In a perverse twist of history following the Civil Rights Movement, Republican elected officials won over the former Confederacy. As a result, the solid South is now the beating heart of Red State America. Consequently, since the 1960s, the Republican Party has increasingly embraced a neo-secessionist ideology in which the long-standing political consensus brought about by the Civil War is now called into question. In the 2012 campaign, this yearning for the good old days of Jim Crow and the Confederacy is in full bloom.
For example, Republican candidates have argued that basic constitutional protections can be decided on the local level in order to subvert federal authority. Some have even gone so far as to claim that individual states have the “right” to break away from the United States of America. The conversion is so complete, that a significant percentage of Republican voters now believe the Confederacy was right to secede, and that their traitorous state governments were on the correct side of history.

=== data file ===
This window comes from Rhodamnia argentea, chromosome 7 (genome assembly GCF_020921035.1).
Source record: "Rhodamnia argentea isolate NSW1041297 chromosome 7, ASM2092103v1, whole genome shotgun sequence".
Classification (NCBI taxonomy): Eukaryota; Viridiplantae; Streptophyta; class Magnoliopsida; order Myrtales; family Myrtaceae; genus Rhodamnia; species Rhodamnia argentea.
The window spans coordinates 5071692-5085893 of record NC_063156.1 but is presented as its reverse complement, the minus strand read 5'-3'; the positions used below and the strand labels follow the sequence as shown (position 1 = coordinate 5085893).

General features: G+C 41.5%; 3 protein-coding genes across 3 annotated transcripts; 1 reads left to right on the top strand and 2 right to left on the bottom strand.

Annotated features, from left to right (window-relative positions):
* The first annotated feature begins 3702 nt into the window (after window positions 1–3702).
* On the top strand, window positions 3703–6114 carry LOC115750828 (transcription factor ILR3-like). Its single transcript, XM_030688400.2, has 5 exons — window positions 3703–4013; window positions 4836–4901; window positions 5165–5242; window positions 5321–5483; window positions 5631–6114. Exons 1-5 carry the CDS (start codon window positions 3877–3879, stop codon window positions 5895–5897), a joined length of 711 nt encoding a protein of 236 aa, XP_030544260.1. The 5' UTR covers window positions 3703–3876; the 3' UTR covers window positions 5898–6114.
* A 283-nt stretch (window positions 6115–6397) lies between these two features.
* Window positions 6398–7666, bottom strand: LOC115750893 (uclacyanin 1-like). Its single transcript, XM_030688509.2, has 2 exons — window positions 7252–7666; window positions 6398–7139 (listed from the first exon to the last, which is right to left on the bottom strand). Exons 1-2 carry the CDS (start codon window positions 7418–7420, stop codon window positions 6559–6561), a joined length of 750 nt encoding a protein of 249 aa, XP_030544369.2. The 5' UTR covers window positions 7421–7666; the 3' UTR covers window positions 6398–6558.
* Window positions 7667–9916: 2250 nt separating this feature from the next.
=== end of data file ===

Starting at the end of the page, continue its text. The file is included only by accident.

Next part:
This embrace of the Confederacy and states’ rights is part of a broader strategy to destroy the social safety net, and as a negative response to how over the last five decades American democracy has become more inclusive. A fear of white oppression is also central to this story.
The Confederacy was first and foremost a white supremacist military state. It ruled through violence, terror, and the threat of harm to black people (and whites who dared to dissent). Consequently, one of its greatest fears was that blacks would gain their freedom and seek vengeance on white people.
Leading Confederates such as Henry Benning explicitly warned about the possibility of white enslavement at the hands of blacks. South Carolina’s articles of secession referenced a fear that white people cannot be part of a country in which blacks are the social equals of whites, and that no such equal arrangement could be tolerated under any circumstances.